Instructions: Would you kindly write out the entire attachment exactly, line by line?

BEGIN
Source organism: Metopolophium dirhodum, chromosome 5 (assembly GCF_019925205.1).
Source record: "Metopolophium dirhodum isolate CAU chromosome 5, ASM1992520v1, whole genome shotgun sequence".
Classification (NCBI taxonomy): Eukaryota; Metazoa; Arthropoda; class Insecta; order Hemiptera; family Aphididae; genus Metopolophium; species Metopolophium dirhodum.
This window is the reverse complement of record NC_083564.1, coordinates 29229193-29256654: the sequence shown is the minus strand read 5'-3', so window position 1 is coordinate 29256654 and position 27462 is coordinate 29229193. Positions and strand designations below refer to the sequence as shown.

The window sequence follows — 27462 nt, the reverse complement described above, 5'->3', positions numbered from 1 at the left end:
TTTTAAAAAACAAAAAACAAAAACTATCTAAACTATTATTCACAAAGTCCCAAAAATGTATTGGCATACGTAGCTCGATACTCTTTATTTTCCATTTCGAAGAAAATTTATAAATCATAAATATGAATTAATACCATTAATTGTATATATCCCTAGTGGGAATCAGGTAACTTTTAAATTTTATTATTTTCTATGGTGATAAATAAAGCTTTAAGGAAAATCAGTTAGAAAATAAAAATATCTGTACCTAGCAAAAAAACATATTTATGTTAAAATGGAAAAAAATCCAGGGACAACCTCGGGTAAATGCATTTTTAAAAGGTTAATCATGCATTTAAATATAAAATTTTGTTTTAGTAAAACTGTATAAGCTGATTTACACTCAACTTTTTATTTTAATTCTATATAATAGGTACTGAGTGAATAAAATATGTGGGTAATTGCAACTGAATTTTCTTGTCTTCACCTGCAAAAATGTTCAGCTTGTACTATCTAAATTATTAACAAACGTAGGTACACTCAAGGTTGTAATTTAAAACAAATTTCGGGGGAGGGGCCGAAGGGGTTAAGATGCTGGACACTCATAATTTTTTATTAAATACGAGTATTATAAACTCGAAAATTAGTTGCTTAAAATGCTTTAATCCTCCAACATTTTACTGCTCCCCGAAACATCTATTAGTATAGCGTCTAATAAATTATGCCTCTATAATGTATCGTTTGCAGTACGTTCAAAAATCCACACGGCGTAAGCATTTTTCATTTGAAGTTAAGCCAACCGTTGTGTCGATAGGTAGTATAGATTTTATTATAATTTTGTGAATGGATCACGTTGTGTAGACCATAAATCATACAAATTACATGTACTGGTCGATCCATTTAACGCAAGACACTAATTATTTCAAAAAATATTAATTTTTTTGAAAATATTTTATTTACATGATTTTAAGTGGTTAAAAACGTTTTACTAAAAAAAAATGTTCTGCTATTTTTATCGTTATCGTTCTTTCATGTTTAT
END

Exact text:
Source organism: Metopolophium dirhodum, chromosome 5 (assembly GCF_019925205.1).
Source record: "Metopolophium dirhodum isolate CAU chromosome 5, ASM1992520v1, whole genome shotgun sequence".
Classification (NCBI taxonomy): Eukaryota; Metazoa; Arthropoda; class Insecta; order Hemiptera; family Aphididae; genus Metopolophium; species Metopolophium dirhodum.
This window is the reverse complement of record NC_083564.1, coordinates 29229193-29256654: the sequence shown is the minus strand read 5'-3', so window position 1 is coordinate 29256654 and position 27462 is coordinate 29229193. Positions and strand designations below refer to the sequence as shown.

The window sequence follows — 27462 nt, the reverse complement described above, 5'->3', positions numbered from 1 at the left end:
TTTTAAAAAACAAAAAACAAAAACTATCTAAACTATTATTCACAAAGTCCCAAAAATGTATTGGCATACGTAGCTCGATACTCTTTATTTTCCATTTCGAAGAAAATTTATAAATCATAAATATGAATTAATACCATTAATTGTATATATCCCTAGTGGGAATCAGGTAACTTTTAAATTTTATTATTTTCTATGGTGATAAATAAAGCTTTAAGGAAAATCAGTTAGAAAATAAAAATATCTGTACCTAGCAAAAAAACATATTTATGTTAAAATGGAAAAAAATCCAGGGACAACCTCGGGTAAATGCATTTTTAAAAGGTTAATCATGCATTTAAATATAAAATTTTGTTTTAGTAAAACTGTATAAGCTGATTTACACTCAACTTTTTATTTTAATTCTATATAATAGGTACTGAGTGAATAAAATATGTGGGTAATTGCAACTGAATTTTCTTGTCTTCACCTGCAAAAATGTTCAGCTTGTACTATCTAAATTATTAACAAACGTAGGTACACTCAAGGTTGTAATTTAAAACAAATTTCGGGGGAGGGGCCGAAGGGGTTAAGATGCTGGACACTCATAATTTTTTATTAAATACGAGTATTATAAACTCGAAAATTAGTTGCTTAAAATGCTTTAATCCTCCAACATTTTACTGCTCCCCGAAACATCTATTAGTATAGCGTCTAATAAATTATGCCTCTATAATGTATCGTTTGCAGTACGTTCAAAAATCCACACGGCGTAAGCATTTTTCATTTGAAGTTAAGCCAACCGTTGTGTCGATAGGTAGTATAGATTTTATTATAATTTTGTGAATGGATCACGTTGTGTAGACCATAAATCATACAAATTACATGTACTGGTCGATCCATTTAACGCAAGACACTAATTATTTCAAAAAATATTAATTTTTTTGAAAATATTTTATTTACATGATTTTAAGTGGTTAAAAACGTTTTACTAAAAAAAAATGTTCTGCTATTTTTATCGTTATCGTTCTTTCATGTTTAT